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Upscale locality no one’s baby
- Murmur to go under PMC in Patliputra Colony

Patliputra Colony — arguably the best example of “self- governance” in the city — is no one’s baby. It is neither a part of any urban body nor does it belong to any panchayat.

The 56-year-old upscale colony is very much in the Patna town area. But to maintain its “sovereignty”, its residents have been reluctant in becoming a part of Patna Municipal Corporation (PMC). The Patliputra Co-operative Society is not a part of neighbouring Kurji or Mainpura panchayats either.

All civic matters related to the society are solely looked after by its co-operative society. Of late, issues like waterlogging, poor waste management and streetlight maintenance, and lack of fogging have compelled some residents to consider the option of becoming a part of PMC.

“Earlier, most of the residents were opposed to the inclusion of the colony in PMC. But of late some of them changed their stand because of rapid and unregulated development of neighbouring colonies like Gosai Tola and Manpura among others over the past couple of years, triggering civic issues like waterlogging in the area. Majority of the members of the co-operative are now in favour of the inclusion of the colony in PMC,” said lawyer Vivek Prasad, a member of Patliputra Co-operative Society.

Patna High Court had asked the state urban development and housing department last week to explain why Patliputra Colony was not a part of PMC.

The issue came up during the hearing of the famous Narendra Mishra case against mushrooming of illegal buildings. The department would clarify its stand on Thursday.

The Patliputra Cooperative Society was registered in 1953. Around 500 houses have been constructed over 320 plots. Several influential people, including Khagaria MP Chaudhary Mehboob Ali Kaiser and former social welfare minister and Aam Aadmi Party leader Parveen Amanullah, have their bungalows here.

The co-operative residents did not have to face the waterlogging problem initially. The water drained out easily because the neighbouring localities were sparsely populated.

The nearby areas became densely populated with passage of time, putting additional burden on drains. The excess drain water now frequently floods the locality, prompting murmur among some residents for the inclusion of the colony in PMC limits.

“Patliputra Colony is a low-lying area as compared to Kurji and Mainpur. The excess rainwater from these areas comes to this colony, leading to heavy waterlogging. Also, a large volume of the waste water from this colony is discharged into Nehru Nagar Nalah under the jurisdiction PMC. Against this backdrop, it would be fair if the colony is included in PMC but there should be some sops for the co-operative society in lieu of surrendering the civic facilities developed by it,” said Akhouri B. Prasad, the owner of house number 158 in Patliputra Colony.

The chairman of the co-operative society, P.K. Verma, differed. “Patliputra is not the only place in Patna, which gets waterlogged. Numerous other areas face similar problem. We have been taking care of our colony comfortably and we don't want it to be included in PMC.” Patliputra Co-operative Society has two pumping stations of 40HP. But they are considered inadequate during heavy rainfall.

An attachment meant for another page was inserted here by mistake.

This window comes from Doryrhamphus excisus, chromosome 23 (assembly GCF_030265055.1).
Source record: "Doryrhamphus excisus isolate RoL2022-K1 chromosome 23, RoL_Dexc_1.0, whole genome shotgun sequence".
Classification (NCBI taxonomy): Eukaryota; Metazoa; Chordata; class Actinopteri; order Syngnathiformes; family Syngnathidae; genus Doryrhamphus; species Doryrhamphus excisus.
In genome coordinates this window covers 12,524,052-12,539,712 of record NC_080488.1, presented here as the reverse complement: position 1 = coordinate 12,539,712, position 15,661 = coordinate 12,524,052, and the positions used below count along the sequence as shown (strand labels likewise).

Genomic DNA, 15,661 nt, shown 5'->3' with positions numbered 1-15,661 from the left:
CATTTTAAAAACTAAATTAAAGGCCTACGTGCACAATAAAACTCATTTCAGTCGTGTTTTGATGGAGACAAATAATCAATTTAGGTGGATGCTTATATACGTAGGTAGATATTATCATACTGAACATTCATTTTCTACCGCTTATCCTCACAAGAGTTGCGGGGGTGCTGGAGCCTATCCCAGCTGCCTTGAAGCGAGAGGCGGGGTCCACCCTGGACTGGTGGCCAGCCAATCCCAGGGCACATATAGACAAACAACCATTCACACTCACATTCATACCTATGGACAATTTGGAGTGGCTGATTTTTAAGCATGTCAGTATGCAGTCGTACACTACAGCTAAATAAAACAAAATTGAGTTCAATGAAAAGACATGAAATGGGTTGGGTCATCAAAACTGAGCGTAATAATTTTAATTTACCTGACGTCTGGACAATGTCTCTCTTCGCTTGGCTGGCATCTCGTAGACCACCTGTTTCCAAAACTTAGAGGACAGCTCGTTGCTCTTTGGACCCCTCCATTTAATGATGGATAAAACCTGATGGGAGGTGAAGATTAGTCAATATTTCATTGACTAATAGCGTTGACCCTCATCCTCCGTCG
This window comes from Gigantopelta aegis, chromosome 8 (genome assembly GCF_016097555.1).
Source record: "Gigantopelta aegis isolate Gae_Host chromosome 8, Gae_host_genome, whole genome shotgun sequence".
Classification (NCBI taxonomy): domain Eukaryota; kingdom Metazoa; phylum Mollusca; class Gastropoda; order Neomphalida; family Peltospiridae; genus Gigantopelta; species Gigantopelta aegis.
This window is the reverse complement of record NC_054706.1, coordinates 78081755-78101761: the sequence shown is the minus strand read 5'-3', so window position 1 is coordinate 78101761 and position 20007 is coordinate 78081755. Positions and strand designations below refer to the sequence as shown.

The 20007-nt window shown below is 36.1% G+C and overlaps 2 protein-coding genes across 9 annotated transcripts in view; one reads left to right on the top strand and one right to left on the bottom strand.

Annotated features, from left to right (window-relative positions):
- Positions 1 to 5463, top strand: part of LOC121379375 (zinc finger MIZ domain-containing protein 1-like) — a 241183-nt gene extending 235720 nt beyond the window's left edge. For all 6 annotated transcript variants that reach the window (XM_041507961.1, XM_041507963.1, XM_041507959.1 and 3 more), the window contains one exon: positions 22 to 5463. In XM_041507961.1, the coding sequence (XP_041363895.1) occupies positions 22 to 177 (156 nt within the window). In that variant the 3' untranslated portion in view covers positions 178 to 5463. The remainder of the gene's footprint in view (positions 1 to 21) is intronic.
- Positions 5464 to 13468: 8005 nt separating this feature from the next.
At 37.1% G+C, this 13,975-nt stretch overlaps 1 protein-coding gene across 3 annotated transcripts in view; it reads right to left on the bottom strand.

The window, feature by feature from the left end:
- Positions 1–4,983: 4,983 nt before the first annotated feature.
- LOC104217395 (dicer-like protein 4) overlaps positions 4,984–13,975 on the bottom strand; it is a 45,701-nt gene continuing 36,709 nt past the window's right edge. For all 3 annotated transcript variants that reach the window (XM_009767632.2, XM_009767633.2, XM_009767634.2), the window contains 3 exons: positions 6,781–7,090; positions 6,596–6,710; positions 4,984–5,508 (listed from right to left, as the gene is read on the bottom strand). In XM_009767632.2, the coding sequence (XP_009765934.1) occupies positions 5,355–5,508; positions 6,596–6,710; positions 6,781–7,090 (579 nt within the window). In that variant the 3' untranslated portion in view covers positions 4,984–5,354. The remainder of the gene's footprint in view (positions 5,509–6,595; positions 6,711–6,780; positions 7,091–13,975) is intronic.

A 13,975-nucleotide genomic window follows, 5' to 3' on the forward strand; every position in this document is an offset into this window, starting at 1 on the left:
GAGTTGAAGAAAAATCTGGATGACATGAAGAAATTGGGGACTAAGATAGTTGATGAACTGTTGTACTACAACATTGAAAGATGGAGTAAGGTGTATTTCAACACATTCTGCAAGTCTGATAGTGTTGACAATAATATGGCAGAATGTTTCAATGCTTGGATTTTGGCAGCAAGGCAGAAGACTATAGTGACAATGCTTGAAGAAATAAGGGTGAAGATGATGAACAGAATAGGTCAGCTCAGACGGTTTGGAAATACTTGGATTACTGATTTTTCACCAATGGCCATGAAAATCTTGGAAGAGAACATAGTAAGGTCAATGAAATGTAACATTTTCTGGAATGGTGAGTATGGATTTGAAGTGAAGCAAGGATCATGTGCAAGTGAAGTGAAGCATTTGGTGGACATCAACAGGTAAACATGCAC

A.K. Singh, a member Patliputra Co-operative Society, echoed Verma. “We have been taking care of our civic services, including water supply, drainage, sewage and waste management, comfortably. There are 18 parks in the colony and we maintain all of them. Testing of the drinking water is conducted once in every two months.”

Singh, a former secretary of the co-operative society, said: “We do not want to become a part of PMC because it would not provide us the quality service as being provided by the co-operative society.”

Madan Mohan, the chairman of the legal committee of Patliputra Cooperative Society, claimed that the co-operative had initially requested the state government to provide municipal services. “It was only after the denial of the state government to provide the services that we developed all civic infrastructure and services at our own cost,” said Madan.

Lawyer Prasad said the residents of the colony pay the holding tax under the head of municipal taxes to the co-operative society.

During official expansion of the then Patna town area in 1967, the state government had issued a notification to include Patliputra Colony and some other areas under the ambit of erstwhile Patna Improvement Trust (now PMC). Soon after the notification was issued, Patliputra Co-operative Society filed a title suit in Patna civil court in August 1967, challenging the notification.

On July 17, 1995, the lower court ordered inclusion of Patliputra Co-operative Society in PMC. The court also directed payment of a compensation amount of Rs 17 lakh by PMC to the society, as landowners of the colony had provided land for setting up parks and community centre. But the co-operative society again filed a title appeal in the court of additional district judge (ADJ), challenging the lower court the judgment in August 1995. The ADJ imposed status quo on the judgment issued by the lower court.


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